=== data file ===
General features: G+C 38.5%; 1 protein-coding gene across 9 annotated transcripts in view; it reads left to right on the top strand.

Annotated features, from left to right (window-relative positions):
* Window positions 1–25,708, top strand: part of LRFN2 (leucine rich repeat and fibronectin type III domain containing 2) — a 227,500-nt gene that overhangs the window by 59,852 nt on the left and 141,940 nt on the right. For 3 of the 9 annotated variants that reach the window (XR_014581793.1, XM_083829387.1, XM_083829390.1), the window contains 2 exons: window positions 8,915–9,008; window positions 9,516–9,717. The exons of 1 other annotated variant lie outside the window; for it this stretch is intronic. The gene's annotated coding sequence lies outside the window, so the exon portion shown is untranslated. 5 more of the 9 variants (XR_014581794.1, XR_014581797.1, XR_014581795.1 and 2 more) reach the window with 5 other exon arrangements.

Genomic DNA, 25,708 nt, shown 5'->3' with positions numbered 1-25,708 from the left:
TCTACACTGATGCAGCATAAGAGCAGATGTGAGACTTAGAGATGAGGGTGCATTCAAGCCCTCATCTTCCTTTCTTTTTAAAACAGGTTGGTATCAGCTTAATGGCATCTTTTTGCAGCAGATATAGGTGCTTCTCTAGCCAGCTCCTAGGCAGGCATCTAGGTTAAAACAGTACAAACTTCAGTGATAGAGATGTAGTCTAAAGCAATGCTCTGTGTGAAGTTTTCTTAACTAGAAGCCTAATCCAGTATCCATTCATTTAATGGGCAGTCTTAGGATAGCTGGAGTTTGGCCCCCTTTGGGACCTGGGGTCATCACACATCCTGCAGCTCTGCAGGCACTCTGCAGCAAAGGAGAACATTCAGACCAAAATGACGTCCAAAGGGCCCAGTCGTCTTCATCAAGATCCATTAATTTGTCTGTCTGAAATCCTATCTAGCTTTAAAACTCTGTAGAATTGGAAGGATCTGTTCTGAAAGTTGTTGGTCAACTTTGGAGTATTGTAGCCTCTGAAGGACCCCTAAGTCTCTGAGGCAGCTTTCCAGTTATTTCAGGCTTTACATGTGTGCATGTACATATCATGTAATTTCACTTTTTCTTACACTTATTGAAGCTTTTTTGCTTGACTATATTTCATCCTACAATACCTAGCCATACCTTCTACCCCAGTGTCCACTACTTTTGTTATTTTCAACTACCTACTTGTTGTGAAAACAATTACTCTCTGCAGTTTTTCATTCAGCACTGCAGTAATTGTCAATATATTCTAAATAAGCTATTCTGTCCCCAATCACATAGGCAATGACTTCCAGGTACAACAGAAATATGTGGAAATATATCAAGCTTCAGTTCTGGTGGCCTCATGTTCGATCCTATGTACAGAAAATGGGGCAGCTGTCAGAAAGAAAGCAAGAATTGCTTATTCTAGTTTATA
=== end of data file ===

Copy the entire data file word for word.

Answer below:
General features: G+C 38.5%; 1 protein-coding gene across 9 annotated transcripts in view; it reads left to right on the top strand.

Annotated features, from left to right (window-relative positions):
* Window positions 1–25,708, top strand: part of LRFN2 (leucine rich repeat and fibronectin type III domain containing 2) — a 227,500-nt gene that overhangs the window by 59,852 nt on the left and 141,940 nt on the right. For 3 of the 9 annotated variants that reach the window (XR_014581793.1, XM_083829387.1, XM_083829390.1), the window contains 2 exons: window positions 8,915–9,008; window positions 9,516–9,717. The exons of 1 other annotated variant lie outside the window; for it this stretch is intronic. The gene's annotated coding sequence lies outside the window, so the exon portion shown is untranslated. 5 more of the 9 variants (XR_014581794.1, XR_014581797.1, XR_014581795.1 and 2 more) reach the window with 5 other exon arrangements.

Genomic DNA, 25,708 nt, shown 5'->3' with positions numbered 1-25,708 from the left:
TCTACACTGATGCAGCATAAGAGCAGATGTGAGACTTAGAGATGAGGGTGCATTCAAGCCCTCATCTTCCTTTCTTTTTAAAACAGGTTGGTATCAGCTTAATGGCATCTTTTTGCAGCAGATATAGGTGCTTCTCTAGCCAGCTCCTAGGCAGGCATCTAGGTTAAAACAGTACAAACTTCAGTGATAGAGATGTAGTCTAAAGCAATGCTCTGTGTGAAGTTTTCTTAACTAGAAGCCTAATCCAGTATCCATTCATTTAATGGGCAGTCTTAGGATAGCTGGAGTTTGGCCCCCTTTGGGACCTGGGGTCATCACACATCCTGCAGCTCTGCAGGCACTCTGCAGCAAAGGAGAACATTCAGACCAAAATGACGTCCAAAGGGCCCAGTCGTCTTCATCAAGATCCATTAATTTGTCTGTCTGAAATCCTATCTAGCTTTAAAACTCTGTAGAATTGGAAGGATCTGTTCTGAAAGTTGTTGGTCAACTTTGGAGTATTGTAGCCTCTGAAGGACCCCTAAGTCTCTGAGGCAGCTTTCCAGTTATTTCAGGCTTTACATGTGTGCATGTACATATCATGTAATTTCACTTTTTCTTACACTTATTGAAGCTTTTTTGCTTGACTATATTTCATCCTACAATACCTAGCCATACCTTCTACCCCAGTGTCCACTACTTTTGTTATTTTCAACTACCTACTTGTTGTGAAAACAATTACTCTCTGCAGTTTTTCATTCAGCACTGCAGTAATTGTCAATATATTCTAAATAAGCTATTCTGTCCCCAATCACATAGGCAATGACTTCCAGGTACAACAGAAATATGTGGAAATATATCAAGCTTCAGTTCTGGTGGCCTCATGTTCGATCCTATGTACAGAAAATGGGGCAGCTGTCAGAAAGAAAGCAAGAATTGCTTATTCTAGTTTATA